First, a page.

We head up, past where we turned off L yesterday and past the Col Sup, and on pretty well to the top of the glacier and the Tete Blanche, which is barely a peak but is a nice viewpoint over Trient.


That shows you the track over the plateau to the cabane and, if you look at the full-size version about the center, also shows you the Cabane de Trient itself. See here for a wider view of the plateau. Looks nice; we should go across some day.

Pano from a bit further along the ridge. The two people just visible on the R skyline are D and E on the Tete Blanche; to their R is the Petite Fourche, our next target; ahead the Trient plateau; to the L on the skyline the Aiguille du Tour of yesterday.


Selfie of us all, I think not taken at the summit, but a little below... ah yes the magic of Google Photos tells me it was taken exactly here. Not that will help you. D looking more sharp-faced than usual?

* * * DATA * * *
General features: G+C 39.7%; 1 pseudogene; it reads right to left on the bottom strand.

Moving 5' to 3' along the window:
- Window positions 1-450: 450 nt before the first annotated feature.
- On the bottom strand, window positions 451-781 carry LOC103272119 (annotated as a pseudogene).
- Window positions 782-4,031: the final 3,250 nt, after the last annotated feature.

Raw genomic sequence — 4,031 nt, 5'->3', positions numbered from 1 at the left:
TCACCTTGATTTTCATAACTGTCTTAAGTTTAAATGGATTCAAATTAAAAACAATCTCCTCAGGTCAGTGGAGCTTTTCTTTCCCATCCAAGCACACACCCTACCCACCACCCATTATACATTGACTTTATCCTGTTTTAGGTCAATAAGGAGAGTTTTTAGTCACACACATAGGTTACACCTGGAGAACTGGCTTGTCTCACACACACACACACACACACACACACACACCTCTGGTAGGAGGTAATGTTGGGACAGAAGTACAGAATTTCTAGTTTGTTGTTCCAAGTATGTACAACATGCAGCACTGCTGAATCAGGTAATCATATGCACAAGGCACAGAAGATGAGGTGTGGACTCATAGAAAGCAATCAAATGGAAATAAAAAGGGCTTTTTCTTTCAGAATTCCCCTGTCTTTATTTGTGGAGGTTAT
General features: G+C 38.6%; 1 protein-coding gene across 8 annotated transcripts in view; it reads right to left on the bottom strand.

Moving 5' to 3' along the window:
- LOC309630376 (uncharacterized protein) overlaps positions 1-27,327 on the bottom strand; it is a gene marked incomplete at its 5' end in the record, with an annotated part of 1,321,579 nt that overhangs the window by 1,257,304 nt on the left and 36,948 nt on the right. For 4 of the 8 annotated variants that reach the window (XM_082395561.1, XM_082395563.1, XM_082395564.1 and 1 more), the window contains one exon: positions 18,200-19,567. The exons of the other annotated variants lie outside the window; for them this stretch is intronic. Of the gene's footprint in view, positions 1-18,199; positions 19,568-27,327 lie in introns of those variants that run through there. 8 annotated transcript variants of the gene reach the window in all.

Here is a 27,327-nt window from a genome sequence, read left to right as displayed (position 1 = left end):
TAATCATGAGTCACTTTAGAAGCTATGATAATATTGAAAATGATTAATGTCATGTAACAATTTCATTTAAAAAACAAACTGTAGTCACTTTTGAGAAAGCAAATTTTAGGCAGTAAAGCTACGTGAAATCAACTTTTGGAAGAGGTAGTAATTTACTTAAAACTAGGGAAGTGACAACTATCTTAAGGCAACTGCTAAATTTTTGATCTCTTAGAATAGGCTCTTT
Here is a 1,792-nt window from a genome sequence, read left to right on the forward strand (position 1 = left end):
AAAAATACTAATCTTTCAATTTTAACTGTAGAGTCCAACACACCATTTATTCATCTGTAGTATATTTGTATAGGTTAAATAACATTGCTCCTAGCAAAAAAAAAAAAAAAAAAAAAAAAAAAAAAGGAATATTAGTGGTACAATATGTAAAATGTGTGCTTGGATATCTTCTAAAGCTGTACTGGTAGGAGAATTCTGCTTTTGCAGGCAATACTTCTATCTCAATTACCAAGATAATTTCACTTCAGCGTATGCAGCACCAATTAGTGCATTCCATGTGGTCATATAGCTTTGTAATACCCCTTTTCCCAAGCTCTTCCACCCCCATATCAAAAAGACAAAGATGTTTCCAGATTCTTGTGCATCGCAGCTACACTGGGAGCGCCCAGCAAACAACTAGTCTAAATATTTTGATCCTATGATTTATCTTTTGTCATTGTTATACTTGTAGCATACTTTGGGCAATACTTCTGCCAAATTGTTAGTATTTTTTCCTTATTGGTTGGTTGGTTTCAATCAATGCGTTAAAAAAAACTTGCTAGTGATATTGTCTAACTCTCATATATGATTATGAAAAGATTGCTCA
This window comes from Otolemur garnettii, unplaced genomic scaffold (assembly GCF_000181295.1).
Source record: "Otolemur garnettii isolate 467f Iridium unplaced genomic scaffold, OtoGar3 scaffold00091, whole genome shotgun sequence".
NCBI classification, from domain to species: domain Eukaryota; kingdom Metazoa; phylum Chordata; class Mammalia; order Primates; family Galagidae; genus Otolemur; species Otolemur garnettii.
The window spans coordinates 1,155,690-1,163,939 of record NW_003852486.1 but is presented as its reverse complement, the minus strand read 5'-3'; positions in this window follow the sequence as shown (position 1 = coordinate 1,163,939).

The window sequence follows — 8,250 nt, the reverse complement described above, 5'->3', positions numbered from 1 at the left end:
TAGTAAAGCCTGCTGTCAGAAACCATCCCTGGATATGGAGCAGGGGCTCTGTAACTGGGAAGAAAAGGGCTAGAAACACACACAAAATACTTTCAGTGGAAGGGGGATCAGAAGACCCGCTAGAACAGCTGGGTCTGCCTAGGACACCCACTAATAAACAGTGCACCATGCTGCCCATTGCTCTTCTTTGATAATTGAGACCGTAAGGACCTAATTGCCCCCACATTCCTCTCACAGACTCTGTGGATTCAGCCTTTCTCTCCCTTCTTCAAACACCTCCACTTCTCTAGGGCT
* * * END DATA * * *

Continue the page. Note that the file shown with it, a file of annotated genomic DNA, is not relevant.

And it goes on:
And to along the ridge to a snow-col, and then up the Petite Fourche. Which is really pretty easy, despite the steeper snow at the top being quite icy. Well, ice really. It's funny how a little change of surface and a little change of angle can makes things harder - or feel harder. But actually you just have to walk on it. Then there's a little bit of rock to scramble up.

At the summit we take a rest and soak up the views. It's a comfortable summit.



And then down. Looking back from a little rock outcropping, probably Pt 3238, Gr F to the R, PF to the L (you climb it from the L). The main track heads off L back to the hut; as you see, there are some differences of opinion as to how to avoid the crevasse zone.  But really it hardly needs avoiding.


Back at the hut, some biere:


And now time to pick up M and head down to the valley. Here's a plaque of the hut. And here's looking back to the hut. The path goes down the moraine crest (though we took the snow patch to the left) then heads off left, to the chair lift. Or, if you're hard, continues straight down the crest. Now I look, this is almost exactly the same pic as I took on the way up; but I'll leave it in.


And from a bit lower - before we contour round L to the col de Balme - view down the valley towards Mont Blanc. The clearly visible glacier is Bossons, not Mer de Glace.